Disclosure: This review is based on a sample provided by Mizensir.
I sometimes ascribe intent to something when it doesn’t exist. Which means I overlay something that was never meant to be by the brand or the creative team. Part of that is I like looking for patterns and when I think I find one I want to write about it. One which crops up from time to time is when a version of a perfume is released, and it is derided as being “too light” or “too strong”. What often comes next is something in-between those perceived extremes. It is easy to see Goldilocks saying that one is “just right”. As a brand Tom Ford Private Blend has certainly releases sets of similar perfumes which run the gamut from “too light” to “too strong” and a few releases in the middle.
Two years ago, the “too light” version of a suntan lotion style of perfume was released with Soleil Blanc. I enjoyed it for its almost extreme transparency. I am guessing I wasn’t joined by many. Six months later as part of the Tom Ford Signature collection I found Orchid Soleil to be the “too strong” version. It was stronger, and it had a deep gourmand base accord to boot. I’m not sure this was flying off the shelves either. Now Tom Ford Private Blend Eau de Soleil tries to satisfy Goldilocks.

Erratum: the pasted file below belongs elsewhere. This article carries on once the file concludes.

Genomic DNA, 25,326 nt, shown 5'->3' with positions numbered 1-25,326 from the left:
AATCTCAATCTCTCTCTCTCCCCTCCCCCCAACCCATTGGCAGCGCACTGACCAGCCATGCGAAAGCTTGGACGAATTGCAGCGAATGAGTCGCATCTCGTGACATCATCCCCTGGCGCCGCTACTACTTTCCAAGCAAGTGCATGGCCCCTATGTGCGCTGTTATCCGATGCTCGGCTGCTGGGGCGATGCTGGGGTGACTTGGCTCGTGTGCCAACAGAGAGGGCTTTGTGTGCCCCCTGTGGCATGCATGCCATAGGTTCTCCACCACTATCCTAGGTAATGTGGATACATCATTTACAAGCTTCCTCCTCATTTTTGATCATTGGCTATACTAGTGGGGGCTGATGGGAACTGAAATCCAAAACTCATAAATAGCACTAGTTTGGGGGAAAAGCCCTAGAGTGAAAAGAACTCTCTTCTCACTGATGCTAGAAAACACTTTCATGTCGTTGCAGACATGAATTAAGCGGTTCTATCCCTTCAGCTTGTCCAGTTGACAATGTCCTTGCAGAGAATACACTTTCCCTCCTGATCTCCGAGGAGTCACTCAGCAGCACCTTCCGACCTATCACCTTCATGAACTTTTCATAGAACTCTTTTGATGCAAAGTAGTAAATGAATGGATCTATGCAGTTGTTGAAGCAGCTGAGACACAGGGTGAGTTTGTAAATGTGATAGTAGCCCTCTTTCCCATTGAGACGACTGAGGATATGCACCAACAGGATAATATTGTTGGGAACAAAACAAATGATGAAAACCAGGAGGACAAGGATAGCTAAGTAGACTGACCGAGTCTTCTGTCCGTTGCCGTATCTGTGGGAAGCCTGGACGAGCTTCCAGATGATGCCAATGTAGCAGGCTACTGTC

What sets it apart is a generally brighter tone as perfumer Nathalie Gracia-Cetto and Creative Director Karyn Khoury, who did Soleil Blanc, up the brightness. This is done by adding fresher alternatives to what came before which provides something more present without potentially overwhelming.